Light and line.
For a temporary structure, the Barcelona Pavilion caused a permanent shift in architectural thinking. From the moment it existed, style and architecture would never be the same again.
Created by Mies van der Rohe to promote a new and modern Germany at the 1929 International Exposition in Barcelona, the Pavilion was a revelation of clean linear forms. Architecture at that time was still dominated by classical shapes with grandiose embellishments. The Pavilion gave a glimpse of a new aesthetic. One where space and light and the rigour of geometry were the focus. Quietly ignored at the time – dismissed as an abstract exhibition piece – it stood for only seven months before being torn down.
In the decades after it was destroyed, both van der Rohe’s reputation and that of the lost Pavilion grew in stature. In its absence, the building took on a mythical status, promoted by a new, exciting art form. Photography.
Thirteen photographic master prints existed of the Pavilion – the Berliner Bild-Bericht prints – and, apart from a few drawings, were the only visual record of the structure. The prints themselves became iconic and were widely reproduced, keeping the idea of the building in the forefront of modern architectural thinking.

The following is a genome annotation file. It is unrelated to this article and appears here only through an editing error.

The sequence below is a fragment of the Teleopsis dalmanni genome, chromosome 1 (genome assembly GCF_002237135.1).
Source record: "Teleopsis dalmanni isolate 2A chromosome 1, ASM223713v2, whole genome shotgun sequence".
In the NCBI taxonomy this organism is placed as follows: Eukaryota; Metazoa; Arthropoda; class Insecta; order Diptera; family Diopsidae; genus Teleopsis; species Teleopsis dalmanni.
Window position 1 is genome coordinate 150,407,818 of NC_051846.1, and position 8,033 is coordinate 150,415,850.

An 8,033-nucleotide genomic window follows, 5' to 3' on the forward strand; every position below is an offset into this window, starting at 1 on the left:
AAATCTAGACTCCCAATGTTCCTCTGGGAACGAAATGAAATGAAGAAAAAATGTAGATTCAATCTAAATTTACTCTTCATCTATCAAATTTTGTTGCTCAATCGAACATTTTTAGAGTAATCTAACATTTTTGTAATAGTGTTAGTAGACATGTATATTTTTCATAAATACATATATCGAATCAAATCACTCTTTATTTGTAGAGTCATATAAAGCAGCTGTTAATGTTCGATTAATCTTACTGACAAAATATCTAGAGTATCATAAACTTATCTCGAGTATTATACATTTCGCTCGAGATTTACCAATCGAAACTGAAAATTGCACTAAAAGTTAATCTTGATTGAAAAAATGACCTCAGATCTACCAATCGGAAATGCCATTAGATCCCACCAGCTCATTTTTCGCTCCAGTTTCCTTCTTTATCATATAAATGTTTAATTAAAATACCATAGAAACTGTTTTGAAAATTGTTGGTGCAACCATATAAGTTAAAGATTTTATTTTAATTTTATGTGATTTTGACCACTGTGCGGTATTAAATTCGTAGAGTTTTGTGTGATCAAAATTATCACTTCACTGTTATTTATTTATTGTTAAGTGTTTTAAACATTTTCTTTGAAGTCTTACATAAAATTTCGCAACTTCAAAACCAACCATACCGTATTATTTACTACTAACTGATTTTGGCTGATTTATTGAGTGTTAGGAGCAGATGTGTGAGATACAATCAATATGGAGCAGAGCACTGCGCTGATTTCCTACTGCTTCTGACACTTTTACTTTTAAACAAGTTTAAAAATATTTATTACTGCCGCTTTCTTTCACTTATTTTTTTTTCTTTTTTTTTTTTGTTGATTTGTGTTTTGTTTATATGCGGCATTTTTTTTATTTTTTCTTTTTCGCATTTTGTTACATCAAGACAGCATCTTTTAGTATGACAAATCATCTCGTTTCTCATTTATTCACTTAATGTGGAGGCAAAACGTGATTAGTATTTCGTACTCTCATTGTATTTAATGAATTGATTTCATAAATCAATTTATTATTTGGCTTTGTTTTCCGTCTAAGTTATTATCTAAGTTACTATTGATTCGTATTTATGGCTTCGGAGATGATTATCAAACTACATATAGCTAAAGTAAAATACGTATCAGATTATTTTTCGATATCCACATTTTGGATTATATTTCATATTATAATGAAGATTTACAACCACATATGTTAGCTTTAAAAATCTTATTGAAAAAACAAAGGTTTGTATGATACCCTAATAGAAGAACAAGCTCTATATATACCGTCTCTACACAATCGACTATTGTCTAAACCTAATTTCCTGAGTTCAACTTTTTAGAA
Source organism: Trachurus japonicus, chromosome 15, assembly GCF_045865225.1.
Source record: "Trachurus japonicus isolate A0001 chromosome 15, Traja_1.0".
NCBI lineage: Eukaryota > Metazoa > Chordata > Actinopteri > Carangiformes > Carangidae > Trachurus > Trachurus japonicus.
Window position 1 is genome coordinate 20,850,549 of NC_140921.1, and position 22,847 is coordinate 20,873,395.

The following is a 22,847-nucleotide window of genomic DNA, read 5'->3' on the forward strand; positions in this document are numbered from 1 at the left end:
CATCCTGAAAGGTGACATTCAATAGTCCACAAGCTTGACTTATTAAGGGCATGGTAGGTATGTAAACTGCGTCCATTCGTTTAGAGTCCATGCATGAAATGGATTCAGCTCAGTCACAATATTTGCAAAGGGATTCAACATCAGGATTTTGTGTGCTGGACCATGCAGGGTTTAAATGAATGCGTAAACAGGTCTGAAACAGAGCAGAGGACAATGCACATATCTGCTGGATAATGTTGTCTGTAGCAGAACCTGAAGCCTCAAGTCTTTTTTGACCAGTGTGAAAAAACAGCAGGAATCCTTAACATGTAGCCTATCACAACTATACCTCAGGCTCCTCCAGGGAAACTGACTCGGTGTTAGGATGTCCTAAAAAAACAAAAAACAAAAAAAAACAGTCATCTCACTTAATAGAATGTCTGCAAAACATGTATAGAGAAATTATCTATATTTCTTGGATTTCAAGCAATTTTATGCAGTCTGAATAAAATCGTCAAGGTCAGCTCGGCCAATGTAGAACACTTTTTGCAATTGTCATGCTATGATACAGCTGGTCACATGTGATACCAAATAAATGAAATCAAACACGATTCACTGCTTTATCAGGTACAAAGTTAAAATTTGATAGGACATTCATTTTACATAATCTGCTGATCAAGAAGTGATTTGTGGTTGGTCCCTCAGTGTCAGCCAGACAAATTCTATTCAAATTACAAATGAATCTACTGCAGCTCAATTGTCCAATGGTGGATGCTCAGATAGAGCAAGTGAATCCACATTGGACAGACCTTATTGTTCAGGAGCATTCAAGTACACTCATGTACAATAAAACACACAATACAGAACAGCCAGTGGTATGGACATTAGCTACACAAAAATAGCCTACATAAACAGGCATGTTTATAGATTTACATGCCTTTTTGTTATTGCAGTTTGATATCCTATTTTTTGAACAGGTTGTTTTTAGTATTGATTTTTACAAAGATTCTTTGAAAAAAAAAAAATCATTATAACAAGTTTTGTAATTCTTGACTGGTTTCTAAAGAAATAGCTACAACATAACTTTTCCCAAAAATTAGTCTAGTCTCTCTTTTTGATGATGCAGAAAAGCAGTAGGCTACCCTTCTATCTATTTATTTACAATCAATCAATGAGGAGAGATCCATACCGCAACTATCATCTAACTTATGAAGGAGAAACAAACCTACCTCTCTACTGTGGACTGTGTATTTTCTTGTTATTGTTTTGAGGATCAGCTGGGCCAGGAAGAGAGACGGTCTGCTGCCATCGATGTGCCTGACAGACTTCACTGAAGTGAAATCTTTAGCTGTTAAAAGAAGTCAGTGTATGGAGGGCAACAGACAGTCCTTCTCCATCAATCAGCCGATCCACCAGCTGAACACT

Although the prints and architectural ideals were beautiful, the building itself didn’t exist anymore to experience physically – and the memories of those who had actually walked around it were fading. The Pavilion was in danger of only ever remaining an abstract idea.
In 1980 a push to reconstruct it began with work starting in 1983. Parts of the original site foundations were uncovered and building materials were sourced with the provenance of the originals – quite a task as they included ancient Greek marble and onyx from the Atlas mountains. Drawings were researched, the Berliner Bild-Bericht prints themselves were used as reference and work was finally finished in 1986.
To experience the Pavilion as a building rather than a photograph is essential for anyone with an interest in design and architecture. The long lines and sharp shadows from the Barcelona sun are hard and graphic, softened with light from the shallow pebble pool bouncing on the hot surfaces. The form may be stark and geometric but, inside, the beautiful materials reflect each other, complex but calm and ever changing as the sun shifts. Light and line, beautiful in three dimentions as well as two. MDKtm